13. Apologies - I just want to add two things before I reclaim my life. I didn't read Charles Scharf's statement until this morning. The statement is brutally clear: "or fostered the kind of activity that Mr. Finlay and the others named have participated in, which were off-hours activities that were not known, approved, or facilitated by NYCB. " http://gothamist.com/2018/09/05/nyc_ballet_lawsuit.php Scharf is the CEO of BNY Mellon and has the best lawyers on earth. NYCB has officially admitted that Finlay and others did do these things. The legal system will decide what they are guilty of and how they should be punished. But Waterbury told the truth about what happened.
  14. I woke up this morning and was thinking of this. That has to stop, I have to get my life back, so I have a few parting thoughts. The defendant has 20 days to respond - although I suppose they can ask for an extension - can a lawyer here confirm that? There's nothing more of substance to say until that happens. So, with that in mind, a few thoughts before I sign off - Bouder had to say something. She's an outspoken feminist. I disagree with much of what she says but that's irrelevant. She had to speak out. I thought her statement was poorly written but she's a ballerina, not a writer. (Waterbury's lawyer has no such excuse. The complain is frightfully badly written.) She's probably in anguish. Nothing she says is going to figure in the case anyway. Please. It's just one woman's word. And she said that NYCB is NOT a hostile environment, so forget about it. Waterbury. If (and it is a big if) her charges against Finlay are supported by documentation, he is in a boatload of legal trouble. The guys with whom he corresponded are morally tarnished. Ramasar - what on earth was a 36-year old man thinking, behaving this way? (I'm not excusing the others, but honestly, shouldn't he have known better?) The donor is a sleazebag who should never be allowed anywhere near the NYCB. Nothing I have said in the previous two paragraphs should be taken as criticizing Waterbury. She was violated and what was done to her was illegal. It will be up to the law to decide who is legally culpable. Still - it's a lesson to us all and something to drum into kids as soon as they go out into the world - be very careful who you hang around. Everyone here is so so surprised, but really - was it a surprise? I don't think so. That donor was creepiness personified. Peace out. D-day comes on September 25.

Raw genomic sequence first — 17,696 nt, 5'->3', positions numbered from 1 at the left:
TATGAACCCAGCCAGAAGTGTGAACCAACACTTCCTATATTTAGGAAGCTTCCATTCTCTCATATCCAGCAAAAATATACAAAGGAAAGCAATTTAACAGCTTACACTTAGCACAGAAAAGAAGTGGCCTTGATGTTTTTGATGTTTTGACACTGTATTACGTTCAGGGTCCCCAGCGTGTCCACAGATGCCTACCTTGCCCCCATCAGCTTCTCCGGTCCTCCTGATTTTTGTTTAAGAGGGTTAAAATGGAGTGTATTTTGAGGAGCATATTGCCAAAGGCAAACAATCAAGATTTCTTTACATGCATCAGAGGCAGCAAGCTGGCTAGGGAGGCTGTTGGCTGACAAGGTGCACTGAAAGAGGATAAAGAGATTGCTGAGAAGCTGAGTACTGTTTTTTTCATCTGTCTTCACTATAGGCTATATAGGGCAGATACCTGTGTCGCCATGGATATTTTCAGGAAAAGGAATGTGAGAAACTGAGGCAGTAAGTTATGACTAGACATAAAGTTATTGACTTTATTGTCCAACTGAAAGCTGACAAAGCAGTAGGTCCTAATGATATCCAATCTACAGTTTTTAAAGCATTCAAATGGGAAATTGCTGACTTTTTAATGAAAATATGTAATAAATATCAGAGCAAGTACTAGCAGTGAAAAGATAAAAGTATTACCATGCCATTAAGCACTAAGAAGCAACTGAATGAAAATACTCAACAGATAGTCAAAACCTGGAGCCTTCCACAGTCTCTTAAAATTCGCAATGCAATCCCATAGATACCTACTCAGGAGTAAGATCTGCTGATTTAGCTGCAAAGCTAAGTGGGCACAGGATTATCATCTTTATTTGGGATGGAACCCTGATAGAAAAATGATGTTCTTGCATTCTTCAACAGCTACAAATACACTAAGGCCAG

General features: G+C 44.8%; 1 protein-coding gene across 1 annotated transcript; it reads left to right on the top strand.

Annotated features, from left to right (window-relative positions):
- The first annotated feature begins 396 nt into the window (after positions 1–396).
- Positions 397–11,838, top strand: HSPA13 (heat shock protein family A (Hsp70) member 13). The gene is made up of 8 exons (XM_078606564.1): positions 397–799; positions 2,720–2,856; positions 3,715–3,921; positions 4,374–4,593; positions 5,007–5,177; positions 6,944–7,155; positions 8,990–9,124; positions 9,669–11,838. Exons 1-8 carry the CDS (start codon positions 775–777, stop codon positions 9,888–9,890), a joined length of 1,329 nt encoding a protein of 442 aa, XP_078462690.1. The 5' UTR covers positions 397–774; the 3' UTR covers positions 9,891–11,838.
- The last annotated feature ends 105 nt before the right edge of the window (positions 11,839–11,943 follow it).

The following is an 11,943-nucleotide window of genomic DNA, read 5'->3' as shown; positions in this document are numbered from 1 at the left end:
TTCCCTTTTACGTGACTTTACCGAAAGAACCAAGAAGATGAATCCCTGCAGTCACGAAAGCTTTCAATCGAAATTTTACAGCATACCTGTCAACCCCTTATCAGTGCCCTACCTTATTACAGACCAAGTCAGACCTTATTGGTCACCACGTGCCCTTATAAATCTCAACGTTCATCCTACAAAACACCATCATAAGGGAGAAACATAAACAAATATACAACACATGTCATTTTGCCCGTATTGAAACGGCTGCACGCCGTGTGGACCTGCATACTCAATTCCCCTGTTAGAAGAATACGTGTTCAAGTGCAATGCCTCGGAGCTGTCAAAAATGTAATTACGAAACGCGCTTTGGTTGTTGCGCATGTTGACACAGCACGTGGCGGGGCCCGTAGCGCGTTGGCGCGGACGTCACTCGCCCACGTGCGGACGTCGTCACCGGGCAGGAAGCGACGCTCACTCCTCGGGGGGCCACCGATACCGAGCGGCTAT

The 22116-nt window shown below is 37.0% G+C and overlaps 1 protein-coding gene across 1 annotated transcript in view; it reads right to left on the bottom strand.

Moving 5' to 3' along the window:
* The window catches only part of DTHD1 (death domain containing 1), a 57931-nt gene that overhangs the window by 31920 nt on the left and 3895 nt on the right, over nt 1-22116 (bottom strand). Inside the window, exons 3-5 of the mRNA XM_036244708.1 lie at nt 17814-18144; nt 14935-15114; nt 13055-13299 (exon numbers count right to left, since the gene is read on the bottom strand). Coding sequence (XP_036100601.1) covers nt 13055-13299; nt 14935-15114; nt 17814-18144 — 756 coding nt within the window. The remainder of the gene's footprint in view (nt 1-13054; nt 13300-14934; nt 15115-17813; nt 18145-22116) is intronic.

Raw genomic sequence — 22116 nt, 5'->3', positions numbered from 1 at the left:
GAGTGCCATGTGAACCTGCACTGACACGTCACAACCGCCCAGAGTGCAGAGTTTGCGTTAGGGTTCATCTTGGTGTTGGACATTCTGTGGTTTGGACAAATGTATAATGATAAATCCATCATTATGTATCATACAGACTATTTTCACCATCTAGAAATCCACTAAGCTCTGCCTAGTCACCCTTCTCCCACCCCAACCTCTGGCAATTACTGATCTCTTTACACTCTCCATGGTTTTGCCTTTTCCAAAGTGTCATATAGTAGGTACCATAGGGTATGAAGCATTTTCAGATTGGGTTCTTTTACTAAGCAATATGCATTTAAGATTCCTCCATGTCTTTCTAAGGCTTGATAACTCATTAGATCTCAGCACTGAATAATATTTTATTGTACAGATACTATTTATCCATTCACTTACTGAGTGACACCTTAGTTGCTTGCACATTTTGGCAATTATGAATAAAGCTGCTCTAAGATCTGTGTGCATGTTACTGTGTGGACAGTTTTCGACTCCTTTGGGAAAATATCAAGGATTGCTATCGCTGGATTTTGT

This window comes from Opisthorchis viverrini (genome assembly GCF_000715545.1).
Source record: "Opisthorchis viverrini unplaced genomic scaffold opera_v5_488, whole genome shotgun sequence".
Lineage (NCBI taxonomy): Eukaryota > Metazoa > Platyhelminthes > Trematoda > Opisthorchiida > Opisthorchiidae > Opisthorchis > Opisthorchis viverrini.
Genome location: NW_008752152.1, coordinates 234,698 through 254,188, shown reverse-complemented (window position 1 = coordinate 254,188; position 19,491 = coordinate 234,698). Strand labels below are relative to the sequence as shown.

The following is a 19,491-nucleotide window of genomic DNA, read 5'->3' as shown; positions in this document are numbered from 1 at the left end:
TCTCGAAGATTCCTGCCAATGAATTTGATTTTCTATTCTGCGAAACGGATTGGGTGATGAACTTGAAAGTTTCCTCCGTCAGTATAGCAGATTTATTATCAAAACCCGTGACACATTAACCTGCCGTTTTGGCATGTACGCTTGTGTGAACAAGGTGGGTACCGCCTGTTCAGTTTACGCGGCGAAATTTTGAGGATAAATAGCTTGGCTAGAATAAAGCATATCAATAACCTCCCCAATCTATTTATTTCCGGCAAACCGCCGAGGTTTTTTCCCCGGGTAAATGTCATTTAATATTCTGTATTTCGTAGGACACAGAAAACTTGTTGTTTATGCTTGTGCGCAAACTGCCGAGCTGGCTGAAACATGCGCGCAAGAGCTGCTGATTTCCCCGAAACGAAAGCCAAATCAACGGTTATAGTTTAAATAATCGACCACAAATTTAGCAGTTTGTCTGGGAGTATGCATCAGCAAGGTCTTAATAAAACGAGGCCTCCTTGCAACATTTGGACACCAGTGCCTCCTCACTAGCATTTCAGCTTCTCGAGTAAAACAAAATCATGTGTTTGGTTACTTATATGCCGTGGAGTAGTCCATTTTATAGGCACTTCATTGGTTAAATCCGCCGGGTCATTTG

15. Minty Lee said: Yes, absolutely, but I have a hard time thinking that drinking and partying with underage girls went on, and then suddenly someone said, "Stop! This far and no farther." We're not supposed to speculate here, but it's not speculation to assume that under oath, people will be questioned about what happened in DC. And the questions will concern what happened with those underage girls at those parties, or that party.